Comments on a Study on the Effects of a Restrictive Drug Formulary

PAD-80-42: Published: Jan 21, 1980. Publicly Released: Jan 21, 1980.

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GAO reviewed a study which discussed the fact that the high cost of the Medicaid program has forced many States to contain costs via restrictions on optional services such as prescribed drugs. The author concluded that the savings accrued from outpatients' and long-term care patients' drug purchases, which formerly would have been reimbursed through Medicaid, was more than offset by the increase in the demand for nonprescription services. No causal relationship between the decrease in drug prescription costs and the increase in non-prescription services was demonstrated in the study. The author concluded that restricting some medications caused many elderly and disabled persons to become more ill and use more non-prescription services.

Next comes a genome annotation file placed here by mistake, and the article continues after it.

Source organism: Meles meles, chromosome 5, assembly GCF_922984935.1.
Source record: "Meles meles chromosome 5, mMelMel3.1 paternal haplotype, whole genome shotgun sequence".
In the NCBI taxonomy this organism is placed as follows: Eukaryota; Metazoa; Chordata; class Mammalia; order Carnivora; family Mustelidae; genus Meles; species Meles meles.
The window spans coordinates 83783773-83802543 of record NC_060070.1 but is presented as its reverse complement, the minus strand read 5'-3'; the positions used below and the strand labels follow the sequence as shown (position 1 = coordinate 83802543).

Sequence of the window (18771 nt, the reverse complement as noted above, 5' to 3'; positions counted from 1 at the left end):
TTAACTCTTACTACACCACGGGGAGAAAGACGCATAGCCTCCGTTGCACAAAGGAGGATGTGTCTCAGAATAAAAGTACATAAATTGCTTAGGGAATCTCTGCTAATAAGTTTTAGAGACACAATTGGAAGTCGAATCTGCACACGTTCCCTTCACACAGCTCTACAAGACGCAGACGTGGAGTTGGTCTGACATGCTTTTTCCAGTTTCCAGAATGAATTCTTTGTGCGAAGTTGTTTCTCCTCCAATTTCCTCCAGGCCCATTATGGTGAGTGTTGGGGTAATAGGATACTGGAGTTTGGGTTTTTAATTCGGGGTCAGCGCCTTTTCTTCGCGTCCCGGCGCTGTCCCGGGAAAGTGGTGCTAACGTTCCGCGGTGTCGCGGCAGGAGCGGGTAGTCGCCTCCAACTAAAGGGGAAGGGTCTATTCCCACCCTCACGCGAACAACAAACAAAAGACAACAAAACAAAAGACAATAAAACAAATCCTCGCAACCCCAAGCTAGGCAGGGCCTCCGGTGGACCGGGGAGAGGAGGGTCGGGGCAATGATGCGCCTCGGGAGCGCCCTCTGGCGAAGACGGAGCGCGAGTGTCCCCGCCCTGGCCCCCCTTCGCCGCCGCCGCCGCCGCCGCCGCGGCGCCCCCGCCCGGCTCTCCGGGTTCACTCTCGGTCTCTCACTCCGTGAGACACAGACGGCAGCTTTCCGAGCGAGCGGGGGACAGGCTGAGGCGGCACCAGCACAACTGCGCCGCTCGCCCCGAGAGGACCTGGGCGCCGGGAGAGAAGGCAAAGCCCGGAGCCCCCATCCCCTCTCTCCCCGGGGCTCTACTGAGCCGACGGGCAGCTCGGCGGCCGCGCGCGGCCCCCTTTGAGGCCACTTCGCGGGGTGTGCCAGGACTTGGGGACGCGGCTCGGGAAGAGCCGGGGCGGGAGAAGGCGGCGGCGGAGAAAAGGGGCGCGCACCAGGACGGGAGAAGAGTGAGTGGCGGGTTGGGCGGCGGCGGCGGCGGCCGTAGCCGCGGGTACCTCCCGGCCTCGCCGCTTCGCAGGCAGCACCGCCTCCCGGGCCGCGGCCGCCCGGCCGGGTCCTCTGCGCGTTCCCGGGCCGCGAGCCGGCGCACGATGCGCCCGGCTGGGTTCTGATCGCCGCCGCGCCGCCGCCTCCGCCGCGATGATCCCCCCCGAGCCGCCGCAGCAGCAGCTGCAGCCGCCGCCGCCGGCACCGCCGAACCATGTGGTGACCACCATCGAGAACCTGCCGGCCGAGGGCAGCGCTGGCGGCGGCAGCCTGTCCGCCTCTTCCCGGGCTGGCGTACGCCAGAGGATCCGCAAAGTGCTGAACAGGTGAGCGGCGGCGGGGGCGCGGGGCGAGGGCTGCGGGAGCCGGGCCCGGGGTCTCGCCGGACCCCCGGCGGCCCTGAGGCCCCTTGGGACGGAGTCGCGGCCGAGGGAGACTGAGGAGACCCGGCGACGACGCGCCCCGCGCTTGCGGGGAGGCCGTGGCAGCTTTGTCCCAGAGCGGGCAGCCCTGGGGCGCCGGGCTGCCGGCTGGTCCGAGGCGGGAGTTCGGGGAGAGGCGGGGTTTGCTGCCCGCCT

The population sample used in the study might have reflected a population more likely to require all types of services, regardless of the formulary policy. Those diseases which were affected most by the restrictive drug formulary experienced the only increase in the frequency of diagnoses among the twelve most common disease classes. The author's assumptions might not be valid. It is difficult to determine, from a broadly defined disease class, whether or not a specific drug would have been beneficial if prescribed. The rationale applied to ranking the restricted drugs' degree of impact on disease classes is not well supported or documented.

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